Friday, December 20, 2013

Sharing the Big News -- and a Dose of Reality

I recently signed with literary agent JL Stermer of the N.S. Bienstock agency. (Cue the confetti and cheers and champagne!)  Writers understand exactly what this milestone means — that it often takes years of writing, and sometimes writing more than one book, to land an agent. They also understand being represented by an agent is just the beginning.

It’s a little harder to explain to non-writers. In sharing my news, I’ve stirred up a mess of confusion that I feel obligated to clear up.

Signing with an agent does not mean I have a book deal.
In today’s publishing world, authors do not pitch their manuscripts directly to publishing houses. Literary agents serve as a writer’s advocate, selling the story idea, and ultimately negotiating the deal. They serve as a mentor and partner, helping shape a writer’s overall career. One book may have attracted an agent, but the agent/author relationship goes on for years.

Authors do not pay literary agents.
Legitimate literary agents do not charge writers for the opportunity to represent them. Agents make their living purely off commission — a percentage of what the author makes on any given deal.

Literary agents are not obligated to try to sell everything an author writes, especially previously written books.
The relationship is a partnership but an author trusts that the agent knows what will sell based on a lot of complex and competing factors.  Sometimes those earlier books are just great practice leading up the one that captures an agent’s interest.

Authors don’t (and shouldn’t) share all the gritty details of the publication process.
What JL does now is magic…not really, but kind of. She’s the professional. The book is in her hands; the process is in her hands. My job, as a writer, is to be patient and to write the next book.

Authors don’t get rich overnight, land movie deals and go on nationwide book tours.
Well, maybe about .0001 percent of authors do and they are ones with blockbuster hits, and their names are usually in a larger font size on the book cover than the actual title of the book. Most writers want to have steady, solid careers in writing and that’s a worthwhile goal. Don’t be sad if your friend or family member is not the next J.K. Rowling.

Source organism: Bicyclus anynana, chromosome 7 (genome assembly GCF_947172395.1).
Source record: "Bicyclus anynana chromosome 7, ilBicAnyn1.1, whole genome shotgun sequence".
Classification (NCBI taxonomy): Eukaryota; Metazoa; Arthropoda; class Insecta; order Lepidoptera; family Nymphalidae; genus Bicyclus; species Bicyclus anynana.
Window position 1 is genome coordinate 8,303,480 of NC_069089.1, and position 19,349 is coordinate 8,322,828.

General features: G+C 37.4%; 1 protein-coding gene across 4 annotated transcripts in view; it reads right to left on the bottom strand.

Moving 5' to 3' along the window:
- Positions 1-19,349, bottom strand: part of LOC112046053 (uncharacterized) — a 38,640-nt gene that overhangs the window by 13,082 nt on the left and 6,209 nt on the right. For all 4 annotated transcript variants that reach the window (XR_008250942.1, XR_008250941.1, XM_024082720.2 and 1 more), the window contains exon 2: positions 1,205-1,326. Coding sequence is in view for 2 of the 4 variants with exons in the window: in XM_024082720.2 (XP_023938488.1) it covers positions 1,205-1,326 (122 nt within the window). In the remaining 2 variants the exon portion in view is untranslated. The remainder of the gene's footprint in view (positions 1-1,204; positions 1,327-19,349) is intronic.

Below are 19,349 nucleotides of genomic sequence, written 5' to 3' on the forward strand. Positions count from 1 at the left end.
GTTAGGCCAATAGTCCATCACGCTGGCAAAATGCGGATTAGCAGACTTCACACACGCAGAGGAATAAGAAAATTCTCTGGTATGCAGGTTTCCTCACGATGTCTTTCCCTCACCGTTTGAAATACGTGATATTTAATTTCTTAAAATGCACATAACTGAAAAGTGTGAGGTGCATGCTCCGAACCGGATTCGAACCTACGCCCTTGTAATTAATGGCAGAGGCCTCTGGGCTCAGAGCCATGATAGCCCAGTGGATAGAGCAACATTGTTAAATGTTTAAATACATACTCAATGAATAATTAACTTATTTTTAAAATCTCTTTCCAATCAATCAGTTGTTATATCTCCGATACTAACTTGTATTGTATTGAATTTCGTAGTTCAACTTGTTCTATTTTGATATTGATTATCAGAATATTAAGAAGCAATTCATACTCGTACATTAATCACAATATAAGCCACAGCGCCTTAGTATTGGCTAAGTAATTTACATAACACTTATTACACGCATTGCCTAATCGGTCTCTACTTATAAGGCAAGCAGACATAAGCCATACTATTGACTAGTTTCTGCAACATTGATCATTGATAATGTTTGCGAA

Thanks to everyone who’s offered congratulations! And I honestly don’t mind the questions. And for you writers who have recently landed an agent, feel free to use this Q&A with your circle of people.

Wednesday, December 4, 2013

Hello, Universe! It's me, Mandy

A work colleague of mine from years ago used to write a wish (dream, goal, intention) on a piece of paper and tuck it away in the back of a drawer. It was a mindful and purposeful way of telling the Universe what she wanted.

It’s not a new concept. Visualization, meditation, lists, journal entries, vision boards, intention boards all help us clarify what we want from life (in a career, in a partner, in friends).  My sister faithfully creates vision boards each new moon. Now before you react to the woo-woo-ness of that, let’s look at what such boards accomplish.

Thoughts usually run willy-nilly through our addled brains. In the busyness of daily life, we rarely take the time to think about what we want…what we really want. But when we start looking at pictures (from magazines or catalogues or Pinterest or Google images), we engage a different part of our brain. Pictures help us create a child-like sense of play without the judgments that often crop up in journaling (this happens to me!).

I thought about how this might work for authors. Even before I start outlining my next book, I’m exploring how to use a vision board to capture the feelings that bubble up when I think about the characters and the time period – the visuals that will lend themselves to words later on.

I stumbled across an author who uses a Pinterest board in that way. It’s cool that we can go as low-tech or high-tech as we want when setting our goals and intentions.

Have you done anything like this before?